(Uncredited cover for the 1963 1st edition)
You’ve got what almost every middle-aged man in American would like to have. Freedom. Real freedom. You can do any damned thing you want to. You’ve got financial security, you’ve got no responsibilities, and you’ve got no reason at all to feel guilty about what you’ve done. The company’s taken care of everything. Right?” (91)
David Ely’s Seconds (1962), a disquieting and sparse thriller, posits a near future where a shadow organization can grant the wealthy new identities via plastic surgery and staged deaths. Wielding deceptively simple prose, Ely ruminates on the existential dread of the male mid-life crisis–an undefined desire to escape, to redo, to break free from the expectations and constraints of the suburban existence. It is a careful novel. A well-crafted nightmare, a bludgeon to the solar plexus….
Brief Plot Summary
Wilson, a successful professional and husband with a future ahead of him as “a president of [a] bank, which is a sizable one” (20) receives a call from a friend he had presumed dead. Charlie, who according to witness jumped into a volcano, reminisces at length with Wilson about their college days before describing the “rebirth” he experienced (22): “To put it another way, you were ready for such a call” (25). Wilson soon receives a scrap of paper with an address. And he makes the tentative first steps…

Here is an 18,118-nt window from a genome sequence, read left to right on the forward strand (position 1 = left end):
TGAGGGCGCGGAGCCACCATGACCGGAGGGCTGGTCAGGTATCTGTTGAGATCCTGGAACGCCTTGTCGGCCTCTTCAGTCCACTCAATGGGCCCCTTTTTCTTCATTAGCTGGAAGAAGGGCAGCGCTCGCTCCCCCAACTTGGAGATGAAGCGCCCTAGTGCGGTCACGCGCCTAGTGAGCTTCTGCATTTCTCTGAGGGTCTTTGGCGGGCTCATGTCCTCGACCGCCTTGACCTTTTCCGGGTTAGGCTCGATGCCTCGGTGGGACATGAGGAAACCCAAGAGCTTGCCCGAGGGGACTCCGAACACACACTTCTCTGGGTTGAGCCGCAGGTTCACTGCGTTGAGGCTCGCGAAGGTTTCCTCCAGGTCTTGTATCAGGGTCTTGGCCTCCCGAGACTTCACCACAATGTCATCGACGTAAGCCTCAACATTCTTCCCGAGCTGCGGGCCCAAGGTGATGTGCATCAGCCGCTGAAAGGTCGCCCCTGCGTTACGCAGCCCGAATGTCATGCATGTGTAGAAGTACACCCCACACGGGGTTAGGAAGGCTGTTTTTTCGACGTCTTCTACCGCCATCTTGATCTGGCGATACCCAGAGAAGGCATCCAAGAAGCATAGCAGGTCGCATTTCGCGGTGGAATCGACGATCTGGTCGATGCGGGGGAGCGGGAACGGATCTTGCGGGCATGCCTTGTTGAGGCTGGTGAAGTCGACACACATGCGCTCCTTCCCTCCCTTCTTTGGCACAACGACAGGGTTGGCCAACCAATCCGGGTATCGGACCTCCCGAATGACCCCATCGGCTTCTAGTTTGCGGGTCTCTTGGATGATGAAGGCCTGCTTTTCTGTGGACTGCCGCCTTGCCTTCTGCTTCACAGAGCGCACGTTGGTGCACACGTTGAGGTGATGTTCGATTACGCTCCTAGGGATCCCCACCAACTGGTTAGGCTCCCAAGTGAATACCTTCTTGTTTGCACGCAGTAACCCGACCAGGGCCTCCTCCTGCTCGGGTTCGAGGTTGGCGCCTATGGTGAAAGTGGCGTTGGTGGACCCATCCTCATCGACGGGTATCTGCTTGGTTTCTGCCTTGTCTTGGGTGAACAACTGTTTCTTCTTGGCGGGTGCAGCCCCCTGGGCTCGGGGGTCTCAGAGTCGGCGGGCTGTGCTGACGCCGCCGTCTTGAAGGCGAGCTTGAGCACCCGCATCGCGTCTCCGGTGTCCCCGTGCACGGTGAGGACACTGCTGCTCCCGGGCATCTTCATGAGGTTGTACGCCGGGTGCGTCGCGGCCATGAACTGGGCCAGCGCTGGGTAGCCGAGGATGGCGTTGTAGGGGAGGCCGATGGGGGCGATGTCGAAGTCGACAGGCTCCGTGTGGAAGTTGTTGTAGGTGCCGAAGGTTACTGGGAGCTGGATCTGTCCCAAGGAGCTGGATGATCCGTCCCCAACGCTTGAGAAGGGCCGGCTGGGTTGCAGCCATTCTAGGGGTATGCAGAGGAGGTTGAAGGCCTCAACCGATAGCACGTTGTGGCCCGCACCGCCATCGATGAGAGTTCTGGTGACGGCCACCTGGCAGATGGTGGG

Wilson, although he might desire a new beginning cannot fully commit, is soon entrapped by increasingly nefarious means. Within the company itself—with a purgatory-like waiting room where men “were engaged in little hobbies, such as gluing together ship models, while others sat at their ease in comfortable chairs” (30)–Wilson increasingly becomes detached from reality. Surreal sequences unfold where he is asked about the type of death he prefers (and is willing to pay for) and undergoes psychological tests to identify the career he really wanted (painter), etc. Wilson, used to the careful and expected pre-programmed movements he made throughout his life, becomes increasingly anxious as the company uses more and more aggressive ways to compel him towards “rebirth.”
Rebirth grants Wilson a new physique, a new career, a new life, and a new name, Antiochus (Tony) Wilson: “the surgeons had done an extraordinary job. They had taken a face that tended to be rounded, florid, a bit jowly, and somehow made it lean and long and hard” (65). Armed with a forged diploma in fine arts and “letters from the masters [he] worked under, plus notices of [his] first six one-man shows,” Wilson enters his new community expectant (61). However, his excitement turns towards dread as a man whom he does not recognize shouts his new name on the street (68).